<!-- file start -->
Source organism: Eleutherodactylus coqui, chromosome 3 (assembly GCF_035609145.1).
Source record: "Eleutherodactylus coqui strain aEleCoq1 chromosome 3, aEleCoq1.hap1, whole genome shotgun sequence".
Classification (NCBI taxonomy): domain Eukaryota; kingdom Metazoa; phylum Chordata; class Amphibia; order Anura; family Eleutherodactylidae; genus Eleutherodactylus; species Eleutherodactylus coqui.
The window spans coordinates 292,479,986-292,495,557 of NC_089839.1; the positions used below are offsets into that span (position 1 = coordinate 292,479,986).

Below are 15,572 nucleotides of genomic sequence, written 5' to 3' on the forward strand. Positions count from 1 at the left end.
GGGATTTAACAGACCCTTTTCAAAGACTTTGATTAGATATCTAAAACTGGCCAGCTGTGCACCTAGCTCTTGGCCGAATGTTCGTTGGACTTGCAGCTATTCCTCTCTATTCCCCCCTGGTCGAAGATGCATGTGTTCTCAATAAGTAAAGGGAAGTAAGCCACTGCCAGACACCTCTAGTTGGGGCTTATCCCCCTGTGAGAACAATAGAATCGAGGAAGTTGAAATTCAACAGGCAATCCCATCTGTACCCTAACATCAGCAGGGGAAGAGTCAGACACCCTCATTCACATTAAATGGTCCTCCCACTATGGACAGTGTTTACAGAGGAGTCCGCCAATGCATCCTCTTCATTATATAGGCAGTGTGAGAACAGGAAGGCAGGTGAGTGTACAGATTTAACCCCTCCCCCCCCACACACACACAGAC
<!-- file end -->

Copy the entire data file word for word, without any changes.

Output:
Source organism: Eleutherodactylus coqui, chromosome 3 (assembly GCF_035609145.1).
Source record: "Eleutherodactylus coqui strain aEleCoq1 chromosome 3, aEleCoq1.hap1, whole genome shotgun sequence".
Classification (NCBI taxonomy): domain Eukaryota; kingdom Metazoa; phylum Chordata; class Amphibia; order Anura; family Eleutherodactylidae; genus Eleutherodactylus; species Eleutherodactylus coqui.
The window spans coordinates 292,479,986-292,495,557 of NC_089839.1; the positions used below are offsets into that span (position 1 = coordinate 292,479,986).

Below are 15,572 nucleotides of genomic sequence, written 5' to 3' on the forward strand. Positions count from 1 at the left end.
GGGATTTAACAGACCCTTTTCAAAGACTTTGATTAGATATCTAAAACTGGCCAGCTGTGCACCTAGCTCTTGGCCGAATGTTCGTTGGACTTGCAGCTATTCCTCTCTATTCCCCCCTGGTCGAAGATGCATGTGTTCTCAATAAGTAAAGGGAAGTAAGCCACTGCCAGACACCTCTAGTTGGGGCTTATCCCCCTGTGAGAACAATAGAATCGAGGAAGTTGAAATTCAACAGGCAATCCCATCTGTACCCTAACATCAGCAGGGGAAGAGTCAGACACCCTCATTCACATTAAATGGTCCTCCCACTATGGACAGTGTTTACAGAGGAGTCCGCCAATGCATCCTCTTCATTATATAGGCAGTGTGAGAACAGGAAGGCAGGTGAGTGTACAGATTTAACCCCTCCCCCCCCACACACACACAGAC